The last column published by dissident Saudi journalist Jamal Khashoggi is a message about the importance of free expression in the Arab world, the importance of combating a state-run narrative that silences individual voices.
Khashoggi was tortured and murdered at the Saudi consulate in Istanbul earlier this month when Saudi agents with close ties to Crown Prince Mohammed bin Salman were waiting for him when he entered, according to audio recordings described by a senior Turkish official.
While the world has been looking to President Donald Trump for a response holding the Saudi government accountable, Trump has been sorely careful not to threaten Saudi Arabia’s status as a U.S. ally, too afraid of breaking economic ties with Saudi Arabia to condemn the murder of the journalist and accept the United States’ rightful responsibility as a purveyor of free speech.
Trump said in a CNN interview that a lot is at stake with Khashoggi’s death “because this man was a reporter,” recognizing that his profession may have played a role in his death, adding that this contributes to what is at stake.
But Trump called the crown prince a “strong person” with “very good control” in an interview with The Washington Post. He’s not only giving the Saudi administration the benefit of the doubt in Khashoggi’s death, he’s openly praising them despite Saudi Arabia’s humanitarian crimes.
Trump’s response shows a fundamental ambivalence to the fact that the Saudi government reportedly killed someone simply for speaking against their regime — maybe because Saudi Arabia is a U.S. ally, maybe because Trump sees himself reflected in the crown prince, maybe because the lives of journalists don’t matter to Trump.
Trump has said that his slander and borderline encouragement of violence against journalists is directed solely at the reporters who encompass the “fake news” media. Supposedly, he supports journalism when it’s honorable and truthful. His response to Khashoggi’s death has proven, once and for all, the inaccuracy of that statement.
Khashoggi represented exactly what the profession of journalism is supposed to be about: he spoke out against the arrests of peaceful individuals during crackdowns on political dissent by the Saudi government — the very abuse of power that Trump, as the leader of a major Democratic country, should be opposed to. He risked his life to give a voice to people who couldn’t speak for themselves.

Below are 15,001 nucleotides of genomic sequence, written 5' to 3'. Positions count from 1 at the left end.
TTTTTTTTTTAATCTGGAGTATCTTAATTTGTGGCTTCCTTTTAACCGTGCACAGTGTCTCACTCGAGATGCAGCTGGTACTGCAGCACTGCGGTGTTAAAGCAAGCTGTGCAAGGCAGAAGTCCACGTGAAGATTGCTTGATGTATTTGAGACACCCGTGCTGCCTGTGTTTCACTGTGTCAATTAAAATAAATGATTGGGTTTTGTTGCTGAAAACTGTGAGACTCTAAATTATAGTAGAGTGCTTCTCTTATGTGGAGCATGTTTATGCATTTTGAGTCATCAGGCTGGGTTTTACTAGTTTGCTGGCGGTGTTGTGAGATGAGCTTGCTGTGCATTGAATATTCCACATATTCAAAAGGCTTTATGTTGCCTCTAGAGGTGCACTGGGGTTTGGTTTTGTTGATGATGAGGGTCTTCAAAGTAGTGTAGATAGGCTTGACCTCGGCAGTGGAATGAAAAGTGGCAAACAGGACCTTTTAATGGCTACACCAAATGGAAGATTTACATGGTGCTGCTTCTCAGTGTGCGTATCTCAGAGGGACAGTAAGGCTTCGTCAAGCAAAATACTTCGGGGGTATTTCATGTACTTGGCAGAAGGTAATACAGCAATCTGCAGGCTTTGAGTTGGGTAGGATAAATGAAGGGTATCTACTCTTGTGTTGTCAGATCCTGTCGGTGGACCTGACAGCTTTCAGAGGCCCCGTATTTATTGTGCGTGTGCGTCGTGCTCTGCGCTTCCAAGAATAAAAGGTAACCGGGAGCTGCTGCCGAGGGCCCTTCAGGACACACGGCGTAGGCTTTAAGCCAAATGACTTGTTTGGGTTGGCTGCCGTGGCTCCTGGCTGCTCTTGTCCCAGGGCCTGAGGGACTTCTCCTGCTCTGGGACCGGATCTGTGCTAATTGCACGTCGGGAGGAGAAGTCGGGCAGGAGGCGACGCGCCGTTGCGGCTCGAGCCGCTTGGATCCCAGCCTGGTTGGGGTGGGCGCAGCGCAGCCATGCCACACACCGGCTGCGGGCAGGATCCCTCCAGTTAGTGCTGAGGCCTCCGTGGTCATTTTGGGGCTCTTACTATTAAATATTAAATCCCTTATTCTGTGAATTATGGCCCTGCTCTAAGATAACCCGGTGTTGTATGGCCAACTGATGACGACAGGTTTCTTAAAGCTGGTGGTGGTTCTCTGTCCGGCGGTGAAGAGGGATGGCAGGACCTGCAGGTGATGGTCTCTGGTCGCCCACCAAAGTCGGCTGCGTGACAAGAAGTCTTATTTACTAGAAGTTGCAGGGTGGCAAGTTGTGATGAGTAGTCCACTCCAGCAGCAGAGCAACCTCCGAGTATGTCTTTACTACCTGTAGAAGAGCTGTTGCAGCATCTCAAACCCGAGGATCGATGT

Any dictatorship that silences the voices of those who speak out for their beliefs, no matter what they are — and especially if it’s because they’re unfavorable to the leader of that regime — should not be a friend of the United States.
The world can’t allow Khashoggi’s death to slide. Allowing Saudi Arabia to cover up the murder of a journalist sends a message that the crimes that that journalist was attempting to uncover can be brushed under the rug. Without people to report on these human rights violations, who will hold them accountable?
From an international standpoint, there’s a strategic partnership to be had with Saudi Arabia. But this doesn’t mean we can give them a free pass. Khashoggi’s death has put a spotlight on Saudi Arabia, but they’ve been allowing what United Nations officials have called “the worst man-made humanitarian crisis of our time” to worsen in Yemen for years. Calling this out now is the least we can do to underscore Saudi Arabia’s human rights record, and it doesn’t preclude us from working with them in the future.
When Saudi Arabia first began jailing dissident individuals, Khashoggi wrote in a column for The Washington Post that he was making the decision to sacrifice everything he knew in Saudi Arabia in order to raise his voice against the Saudi government. “To do otherwise would betray those who languish in prison,” he wrote.
Trump — and any leader who follows a money trail rather than a fundamental sense of right and wrong with their political alliances — can take a lesson from Khashoggi: if you have the power speak when others can’t, to waste it is a crime.